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Dave 's Opinion
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12/03/2020
I am voting no on this idea until we transition to a new administration. This State Department under Trump is a hollowed out shit show of what it should be and cannot do it’s work in the service of federal diplomacy let alone provide additional assistance to state and local initiatives.
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Frank-001's Opinion
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12/03/2020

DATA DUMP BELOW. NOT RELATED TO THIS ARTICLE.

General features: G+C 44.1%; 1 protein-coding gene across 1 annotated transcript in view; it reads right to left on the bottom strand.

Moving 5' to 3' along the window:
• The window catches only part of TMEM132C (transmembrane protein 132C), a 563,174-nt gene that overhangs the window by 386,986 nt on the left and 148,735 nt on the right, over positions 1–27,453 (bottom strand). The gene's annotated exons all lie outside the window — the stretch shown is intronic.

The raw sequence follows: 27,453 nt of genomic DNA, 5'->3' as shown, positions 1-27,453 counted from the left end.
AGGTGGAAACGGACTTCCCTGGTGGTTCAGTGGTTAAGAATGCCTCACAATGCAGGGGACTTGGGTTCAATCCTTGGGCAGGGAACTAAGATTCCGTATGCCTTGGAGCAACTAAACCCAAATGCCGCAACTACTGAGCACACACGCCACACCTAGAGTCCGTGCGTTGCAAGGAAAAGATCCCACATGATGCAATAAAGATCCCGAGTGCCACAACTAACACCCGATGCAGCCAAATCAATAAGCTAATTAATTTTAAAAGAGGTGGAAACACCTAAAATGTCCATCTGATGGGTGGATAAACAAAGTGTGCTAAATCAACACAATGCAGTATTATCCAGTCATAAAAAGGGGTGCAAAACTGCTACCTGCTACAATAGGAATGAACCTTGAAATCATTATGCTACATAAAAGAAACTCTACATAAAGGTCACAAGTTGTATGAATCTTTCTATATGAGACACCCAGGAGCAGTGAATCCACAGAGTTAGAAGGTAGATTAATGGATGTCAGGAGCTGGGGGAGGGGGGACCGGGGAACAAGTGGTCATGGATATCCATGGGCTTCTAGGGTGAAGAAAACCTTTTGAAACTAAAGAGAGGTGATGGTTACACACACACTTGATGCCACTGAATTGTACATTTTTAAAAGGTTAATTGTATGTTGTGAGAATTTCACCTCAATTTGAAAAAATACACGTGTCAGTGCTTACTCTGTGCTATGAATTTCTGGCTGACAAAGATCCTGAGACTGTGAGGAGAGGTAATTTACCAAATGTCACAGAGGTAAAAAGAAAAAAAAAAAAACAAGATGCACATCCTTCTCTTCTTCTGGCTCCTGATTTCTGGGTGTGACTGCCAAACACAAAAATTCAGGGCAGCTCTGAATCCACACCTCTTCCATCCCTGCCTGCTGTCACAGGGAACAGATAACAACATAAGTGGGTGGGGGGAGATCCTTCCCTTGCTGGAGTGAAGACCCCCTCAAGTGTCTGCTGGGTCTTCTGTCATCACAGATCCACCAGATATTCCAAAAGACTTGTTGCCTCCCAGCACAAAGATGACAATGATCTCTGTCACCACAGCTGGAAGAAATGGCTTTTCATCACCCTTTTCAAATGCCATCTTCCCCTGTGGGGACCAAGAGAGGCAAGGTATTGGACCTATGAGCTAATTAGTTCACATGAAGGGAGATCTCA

Representatives, oppose this bill. Meh, It's not a bad idea, but... I wouldn't take Lieu’s words at face value. After all states had to buy PPE without the Trump administration’s help and had to bid against other states. The State Department helps negotiate the parameters of trade deals, not micromanage, say, Boston Hospital’s contract to buy sheets and pillow cases. How is State going to force, say, Pakistan, to enforce a Pakistani company making the sheets the wrong size? Even if State could help, does this need to be done from a State satellite office in Mission Hill? This is really up to the Hospital’s buyer and accounting office. What does this Bill do for America’s Big Cities? Pay rent and staff for empty-headed jokers? Likely nothing but BS bureaucracy! Give jobs to relatives? Would you want Pompeo in your business? Baby Kushner? Donald the Grifter? I wouldn't. Reminds me of any number of shows where the local cops invested in their investigations do much better without the involvement of the Feds Until the State Department fully recovers, this bill should just sit on the back burner. Cities probably would do better hiring former State Department Professional who left after Trump blew State to shit. Then there are entire departments of International Trade Law at each city's universities to draw from. Instead of little State Department offices, cities might benefit from a computerized network of resources and a good address book. You can't say mayors will appoint ham-handed idiots to negotiate for large purchases. It's not like dealing with some space aliens on Star Trek where there are detailed protocols to follow to avoid interplanetary war over serving pre-buttered bagels. We’ll need to embrace Federalism a while longer. It might be for the best; each city has a unique set of needs. #Georgia We Need Your Help! #Vote Ossoff! #Vote Warnock! ###